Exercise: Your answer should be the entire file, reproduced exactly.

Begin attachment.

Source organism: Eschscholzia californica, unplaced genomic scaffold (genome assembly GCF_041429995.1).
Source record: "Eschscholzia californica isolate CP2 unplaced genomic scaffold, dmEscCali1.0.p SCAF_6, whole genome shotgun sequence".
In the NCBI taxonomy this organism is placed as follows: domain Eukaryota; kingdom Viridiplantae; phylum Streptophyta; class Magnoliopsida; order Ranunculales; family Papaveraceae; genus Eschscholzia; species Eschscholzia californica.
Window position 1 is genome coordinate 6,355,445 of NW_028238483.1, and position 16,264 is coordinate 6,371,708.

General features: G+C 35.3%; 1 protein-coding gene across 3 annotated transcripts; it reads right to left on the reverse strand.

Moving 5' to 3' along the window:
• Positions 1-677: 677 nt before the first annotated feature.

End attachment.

Source organism: Eschscholzia californica, unplaced genomic scaffold (genome assembly GCF_041429995.1).
Source record: "Eschscholzia californica isolate CP2 unplaced genomic scaffold, dmEscCali1.0.p SCAF_6, whole genome shotgun sequence".
In the NCBI taxonomy this organism is placed as follows: domain Eukaryota; kingdom Viridiplantae; phylum Streptophyta; class Magnoliopsida; order Ranunculales; family Papaveraceae; genus Eschscholzia; species Eschscholzia californica.
Window position 1 is genome coordinate 6,355,445 of NW_028238483.1, and position 16,264 is coordinate 6,371,708.

General features: G+C 35.3%; 1 protein-coding gene across 3 annotated transcripts; it reads right to left on the reverse strand.

Moving 5' to 3' along the window:
• Positions 1-677: 677 nt before the first annotated feature.